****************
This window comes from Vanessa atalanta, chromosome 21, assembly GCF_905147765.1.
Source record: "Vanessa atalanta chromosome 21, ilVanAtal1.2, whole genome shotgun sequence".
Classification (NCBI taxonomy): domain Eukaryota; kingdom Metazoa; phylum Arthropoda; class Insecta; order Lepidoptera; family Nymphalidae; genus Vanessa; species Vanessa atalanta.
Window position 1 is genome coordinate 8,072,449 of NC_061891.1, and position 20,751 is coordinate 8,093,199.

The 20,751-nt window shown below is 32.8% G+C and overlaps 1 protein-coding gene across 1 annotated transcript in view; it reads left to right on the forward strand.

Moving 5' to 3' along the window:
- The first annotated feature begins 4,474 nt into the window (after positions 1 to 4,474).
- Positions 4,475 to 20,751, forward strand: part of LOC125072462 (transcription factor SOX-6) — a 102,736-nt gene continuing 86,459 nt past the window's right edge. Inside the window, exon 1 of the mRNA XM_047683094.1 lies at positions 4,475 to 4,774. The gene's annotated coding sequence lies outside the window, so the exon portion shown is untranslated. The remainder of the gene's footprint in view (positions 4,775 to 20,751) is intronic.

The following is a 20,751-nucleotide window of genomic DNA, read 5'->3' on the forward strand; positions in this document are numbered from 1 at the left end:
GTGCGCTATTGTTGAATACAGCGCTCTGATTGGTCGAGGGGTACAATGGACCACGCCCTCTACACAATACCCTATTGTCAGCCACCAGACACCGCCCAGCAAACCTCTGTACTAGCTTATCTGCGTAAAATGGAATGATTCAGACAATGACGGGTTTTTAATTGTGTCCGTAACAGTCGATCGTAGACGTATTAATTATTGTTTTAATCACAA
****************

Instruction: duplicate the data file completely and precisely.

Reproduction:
This window comes from Vanessa atalanta, chromosome 21, assembly GCF_905147765.1.
Source record: "Vanessa atalanta chromosome 21, ilVanAtal1.2, whole genome shotgun sequence".
Classification (NCBI taxonomy): domain Eukaryota; kingdom Metazoa; phylum Arthropoda; class Insecta; order Lepidoptera; family Nymphalidae; genus Vanessa; species Vanessa atalanta.
Window position 1 is genome coordinate 8,072,449 of NC_061891.1, and position 20,751 is coordinate 8,093,199.

The 20,751-nt window shown below is 32.8% G+C and overlaps 1 protein-coding gene across 1 annotated transcript in view; it reads left to right on the forward strand.

Moving 5' to 3' along the window:
- The first annotated feature begins 4,474 nt into the window (after positions 1 to 4,474).
- Positions 4,475 to 20,751, forward strand: part of LOC125072462 (transcription factor SOX-6) — a 102,736-nt gene continuing 86,459 nt past the window's right edge. Inside the window, exon 1 of the mRNA XM_047683094.1 lies at positions 4,475 to 4,774. The gene's annotated coding sequence lies outside the window, so the exon portion shown is untranslated. The remainder of the gene's footprint in view (positions 4,775 to 20,751) is intronic.

The following is a 20,751-nucleotide window of genomic DNA, read 5'->3' on the forward strand; positions in this document are numbered from 1 at the left end:
GTGCGCTATTGTTGAATACAGCGCTCTGATTGGTCGAGGGGTACAATGGACCACGCCCTCTACACAATACCCTATTGTCAGCCACCAGACACCGCCCAGCAAACCTCTGTACTAGCTTATCTGCGTAAAATGGAATGATTCAGACAATGACGGGTTTTTAATTGTGTCCGTAACAGTCGATCGTAGACGTATTAATTATTGTTTTAATCACAA